|Czech Citizenship Act|
|Parliament of Czech Republic|
|Enacted by||Parliament of the Czech Republic|
|Passed||June 26, 2013|
|Enacted||January 1, 2014|
|Signed by||President Miloš Zeman|
|Introduced by||Ministry of the Interior|
|First reading||December 4, 2012|
|Second reading||March 20, 2013|
|Third reading||March 27, 2013|
|Act No. 186/2013 Coll., on Acquiring and Losing Citizenship of the Czech Republic|
|Status: Current legislation|
The citizenship law of the Czech Republic is based on the principles of jus sanguinis or "right by blood". In other words, descent from a Czech parent is the primary method of acquiring Czech citizenship (together with naturalisation). Birth on Czech territory without a Czech parent is in itself insufficient for the conferral of Czech citizenship. Every Czech citizen is also a citizen of the European Union.
The law came into effect on 1 January 1993, the date of the dissolution of Czechoslovakia, and has been amended in 1993, 1995, 1996, 1999, 2002, 2003, and 2005. Since 1 January 2014, multiple citizenship under Czech law is allowed.
The principle of jus sanguinis is used to determine eligibility for citizenship, as is typical in Europe. In principle, any person born to a Czech citizen is a Czech citizen at birth. If both grandparents on someone's maternal lineage or paternal lineage, Czech nationality will be transmitted down to the family lineage up til grandchildren. Whether a person is born in the Czech Republic or elsewhere is irrelevant. Where only the father is Czech, and the parents are unmarried, proof of paternity is required - by the parents making a concerted declaration before the Registry Office or a court, submission of a DNA test, or a court determination relating to the paternity of the child.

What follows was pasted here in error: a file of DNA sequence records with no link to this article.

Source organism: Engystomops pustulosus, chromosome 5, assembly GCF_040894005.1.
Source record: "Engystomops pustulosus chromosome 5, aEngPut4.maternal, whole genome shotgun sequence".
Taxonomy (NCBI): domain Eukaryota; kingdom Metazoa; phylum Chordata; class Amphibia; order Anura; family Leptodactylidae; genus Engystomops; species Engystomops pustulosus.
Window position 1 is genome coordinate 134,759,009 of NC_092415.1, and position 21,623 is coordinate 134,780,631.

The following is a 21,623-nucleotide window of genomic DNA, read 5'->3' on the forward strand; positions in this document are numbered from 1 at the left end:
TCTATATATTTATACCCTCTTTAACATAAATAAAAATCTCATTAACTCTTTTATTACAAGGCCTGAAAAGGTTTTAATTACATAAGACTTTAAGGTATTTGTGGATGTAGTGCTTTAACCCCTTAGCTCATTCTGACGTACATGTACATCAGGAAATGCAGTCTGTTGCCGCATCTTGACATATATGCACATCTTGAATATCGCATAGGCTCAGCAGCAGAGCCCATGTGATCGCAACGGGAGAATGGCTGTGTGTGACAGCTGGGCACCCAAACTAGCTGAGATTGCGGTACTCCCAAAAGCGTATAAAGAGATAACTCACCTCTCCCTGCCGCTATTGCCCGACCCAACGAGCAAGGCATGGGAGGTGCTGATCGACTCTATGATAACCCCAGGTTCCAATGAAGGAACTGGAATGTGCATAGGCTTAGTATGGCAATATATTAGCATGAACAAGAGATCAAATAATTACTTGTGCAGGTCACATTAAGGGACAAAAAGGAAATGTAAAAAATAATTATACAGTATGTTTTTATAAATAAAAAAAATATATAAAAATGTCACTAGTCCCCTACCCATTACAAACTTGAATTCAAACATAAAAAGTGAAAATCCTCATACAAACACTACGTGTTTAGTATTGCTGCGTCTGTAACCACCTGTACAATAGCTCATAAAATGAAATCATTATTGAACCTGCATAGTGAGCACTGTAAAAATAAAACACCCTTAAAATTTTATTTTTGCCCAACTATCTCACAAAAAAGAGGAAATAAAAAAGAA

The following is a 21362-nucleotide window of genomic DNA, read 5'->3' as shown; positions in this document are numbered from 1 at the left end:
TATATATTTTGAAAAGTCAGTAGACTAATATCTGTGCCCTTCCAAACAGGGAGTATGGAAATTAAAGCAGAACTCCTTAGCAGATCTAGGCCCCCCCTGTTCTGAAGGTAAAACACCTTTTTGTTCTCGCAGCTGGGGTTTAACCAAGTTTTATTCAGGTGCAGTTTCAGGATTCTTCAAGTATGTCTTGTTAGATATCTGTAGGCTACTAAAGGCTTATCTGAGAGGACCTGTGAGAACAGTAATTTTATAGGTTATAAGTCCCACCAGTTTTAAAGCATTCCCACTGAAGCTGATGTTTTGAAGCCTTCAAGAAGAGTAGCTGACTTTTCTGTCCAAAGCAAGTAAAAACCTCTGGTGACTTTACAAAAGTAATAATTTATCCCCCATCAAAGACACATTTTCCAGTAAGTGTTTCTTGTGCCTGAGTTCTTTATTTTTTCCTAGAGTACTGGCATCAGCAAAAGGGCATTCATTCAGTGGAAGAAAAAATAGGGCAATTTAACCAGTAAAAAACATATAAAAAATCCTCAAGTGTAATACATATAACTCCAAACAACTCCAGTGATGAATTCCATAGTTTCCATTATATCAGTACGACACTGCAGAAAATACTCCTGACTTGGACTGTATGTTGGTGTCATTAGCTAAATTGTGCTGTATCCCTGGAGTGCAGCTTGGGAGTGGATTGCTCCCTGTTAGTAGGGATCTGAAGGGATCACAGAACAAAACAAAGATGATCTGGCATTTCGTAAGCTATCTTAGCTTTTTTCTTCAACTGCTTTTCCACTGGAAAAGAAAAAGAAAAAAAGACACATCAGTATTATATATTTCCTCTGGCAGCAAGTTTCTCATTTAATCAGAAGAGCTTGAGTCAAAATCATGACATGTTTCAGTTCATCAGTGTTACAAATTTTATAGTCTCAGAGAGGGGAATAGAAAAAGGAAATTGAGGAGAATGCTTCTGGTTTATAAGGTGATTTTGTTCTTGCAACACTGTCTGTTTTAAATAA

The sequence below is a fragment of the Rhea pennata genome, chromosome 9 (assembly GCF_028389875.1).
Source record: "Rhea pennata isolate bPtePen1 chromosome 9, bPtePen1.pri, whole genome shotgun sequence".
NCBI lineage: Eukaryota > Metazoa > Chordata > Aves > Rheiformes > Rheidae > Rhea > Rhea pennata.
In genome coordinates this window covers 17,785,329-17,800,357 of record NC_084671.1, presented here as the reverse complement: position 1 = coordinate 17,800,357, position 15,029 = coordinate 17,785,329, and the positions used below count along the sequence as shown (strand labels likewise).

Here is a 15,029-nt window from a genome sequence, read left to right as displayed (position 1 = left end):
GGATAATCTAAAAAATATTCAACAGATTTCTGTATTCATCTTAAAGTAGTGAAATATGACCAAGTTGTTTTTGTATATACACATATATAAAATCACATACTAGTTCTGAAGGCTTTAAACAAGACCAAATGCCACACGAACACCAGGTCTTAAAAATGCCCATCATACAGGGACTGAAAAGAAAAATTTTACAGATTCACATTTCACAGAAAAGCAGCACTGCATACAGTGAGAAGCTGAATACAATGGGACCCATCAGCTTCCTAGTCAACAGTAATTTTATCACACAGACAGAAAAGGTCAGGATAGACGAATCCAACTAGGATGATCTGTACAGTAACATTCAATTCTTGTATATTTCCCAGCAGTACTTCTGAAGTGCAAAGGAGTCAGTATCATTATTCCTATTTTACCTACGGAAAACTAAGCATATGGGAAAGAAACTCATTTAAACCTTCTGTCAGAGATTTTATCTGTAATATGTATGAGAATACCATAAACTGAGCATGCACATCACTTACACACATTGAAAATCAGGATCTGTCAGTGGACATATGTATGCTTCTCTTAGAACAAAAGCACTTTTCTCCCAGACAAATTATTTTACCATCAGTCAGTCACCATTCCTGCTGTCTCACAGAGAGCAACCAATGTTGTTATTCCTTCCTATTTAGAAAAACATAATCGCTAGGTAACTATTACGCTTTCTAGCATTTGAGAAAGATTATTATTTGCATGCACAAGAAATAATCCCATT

Children born in the Czech Republic to non-Czech parents do not acquire Czech citizenship unless:
Children aged less than 15 years found on the territory of the Czech Republic (where identity of the parents cannot be established) are deemed to be Czech citizens.
Resident foreigners or stateless persons who have held a right of permanent residence for at least five years (reduced to three years for EU citizens) and have resided in the Czech Republic for most of that time can apply for Czech naturalisation if they can prove they are of good character and are proficient in the Czech language (current or former Slovak citizens are exempt from language requirements). Parents can apply for their children under 15 years of age, and naturalisation occurs at the discretion of the Interior Ministry.
The residence requirement can be waived if the person has a permanent residence permit and
If a person was a citizen of the Czech and Slovak Federative Republic as of 31 December 1992, he may declare citizenship of either the Czech Republic or Slovakia (gaining Slovak citizenship) assuming he does not have any other citizenship. The Slovak provision allowing for this grant expired in 1993, however the Czech equivalent remains in the citizenship law.